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Decoded message:

I feel safe and I do not need you near me all the time.
I want to play with my friends and learn how to share, respect others, be patient, and so much more.
I know that I can call on you if I need you.

Suggested actions:

Providing tender, loving care

Let your child play with other children as long as possible.
Ask him questions about his games and friends.
Show interest in his activities.
This shows your child that you care about him.
Show your child that you are proud of him when he successfully solves arguments on his own.
He then knows that his behaviour is appropriate and will be encouraged to repeat it.

Promoting play

Let him play with his friends without interrupting.
Encourage them to play hide-and-seek, give them puppets and dolls, so they can put together a play, cook with them or provide craft supplies.
Give them accessories so they can engage in pretend play – food containers, pretend money or a basket.
Help him understand his friends’ points of view, when a disagreement occurs.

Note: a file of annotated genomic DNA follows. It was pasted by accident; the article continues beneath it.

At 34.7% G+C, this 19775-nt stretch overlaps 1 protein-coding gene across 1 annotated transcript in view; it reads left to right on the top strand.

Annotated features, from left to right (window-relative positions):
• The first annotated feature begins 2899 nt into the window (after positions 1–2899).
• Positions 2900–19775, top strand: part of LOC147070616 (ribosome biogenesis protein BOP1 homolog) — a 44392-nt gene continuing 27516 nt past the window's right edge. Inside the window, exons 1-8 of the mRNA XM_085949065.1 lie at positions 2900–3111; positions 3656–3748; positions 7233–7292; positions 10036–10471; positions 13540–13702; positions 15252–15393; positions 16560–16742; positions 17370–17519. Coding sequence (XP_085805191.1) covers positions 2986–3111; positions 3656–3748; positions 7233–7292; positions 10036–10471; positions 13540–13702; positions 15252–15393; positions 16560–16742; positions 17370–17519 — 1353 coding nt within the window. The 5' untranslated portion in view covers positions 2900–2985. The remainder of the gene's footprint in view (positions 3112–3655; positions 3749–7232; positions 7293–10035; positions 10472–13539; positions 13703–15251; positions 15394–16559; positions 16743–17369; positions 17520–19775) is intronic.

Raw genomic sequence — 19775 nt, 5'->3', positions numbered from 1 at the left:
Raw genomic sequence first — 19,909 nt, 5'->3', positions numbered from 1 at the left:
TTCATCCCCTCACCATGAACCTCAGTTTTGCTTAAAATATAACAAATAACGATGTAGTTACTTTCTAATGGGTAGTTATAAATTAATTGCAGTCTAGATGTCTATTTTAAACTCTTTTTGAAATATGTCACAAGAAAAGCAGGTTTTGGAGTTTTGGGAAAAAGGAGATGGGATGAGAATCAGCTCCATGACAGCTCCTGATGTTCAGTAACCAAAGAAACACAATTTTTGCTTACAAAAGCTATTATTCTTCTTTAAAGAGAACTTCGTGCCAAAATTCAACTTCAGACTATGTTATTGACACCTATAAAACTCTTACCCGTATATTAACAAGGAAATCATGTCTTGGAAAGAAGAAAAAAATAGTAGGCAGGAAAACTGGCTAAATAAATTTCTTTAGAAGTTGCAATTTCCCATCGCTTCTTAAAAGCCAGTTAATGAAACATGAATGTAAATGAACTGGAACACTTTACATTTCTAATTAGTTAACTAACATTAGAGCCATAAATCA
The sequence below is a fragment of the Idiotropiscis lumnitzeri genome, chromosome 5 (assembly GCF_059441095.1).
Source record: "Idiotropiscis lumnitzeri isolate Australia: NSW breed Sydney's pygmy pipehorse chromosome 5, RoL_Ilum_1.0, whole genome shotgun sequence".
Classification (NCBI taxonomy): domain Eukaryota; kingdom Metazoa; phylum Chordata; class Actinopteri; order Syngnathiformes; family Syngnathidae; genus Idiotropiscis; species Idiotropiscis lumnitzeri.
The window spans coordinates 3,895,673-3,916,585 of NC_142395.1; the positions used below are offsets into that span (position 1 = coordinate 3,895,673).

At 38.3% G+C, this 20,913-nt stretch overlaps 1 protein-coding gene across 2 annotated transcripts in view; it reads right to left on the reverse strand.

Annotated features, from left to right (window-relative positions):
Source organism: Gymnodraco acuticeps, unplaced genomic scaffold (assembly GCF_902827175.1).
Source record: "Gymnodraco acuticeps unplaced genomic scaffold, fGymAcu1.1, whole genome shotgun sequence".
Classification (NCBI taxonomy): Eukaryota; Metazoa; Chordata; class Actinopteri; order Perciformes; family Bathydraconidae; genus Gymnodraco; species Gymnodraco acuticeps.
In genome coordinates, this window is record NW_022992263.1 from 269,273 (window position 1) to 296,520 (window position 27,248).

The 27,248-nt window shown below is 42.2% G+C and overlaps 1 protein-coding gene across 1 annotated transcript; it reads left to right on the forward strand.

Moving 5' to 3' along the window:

Help him find a solution to the problem: "Luke, you want the blocks to build a house, but you and Jerome had them first and you want to keep them too. How could we solve this?”
Give special encouragement to a child who doesn’t want to share.
Place emphasis on the positive value of sharing.

Staying close

Remember that little ones are constantly watching adults: they imitate our good, but also our not-so-good behaviour.
Observe your child and see if you can help him join in with the others, when he has difficulty integrating a group or getting along with others.
Take him aside and discuss the situation with him, ask him where he would like to play and what he could do so that others would accept him.
Give him a toy that could promote group play, or suggest a group activity such as a ball game, or taking a nature walk and discovering small animals, etc.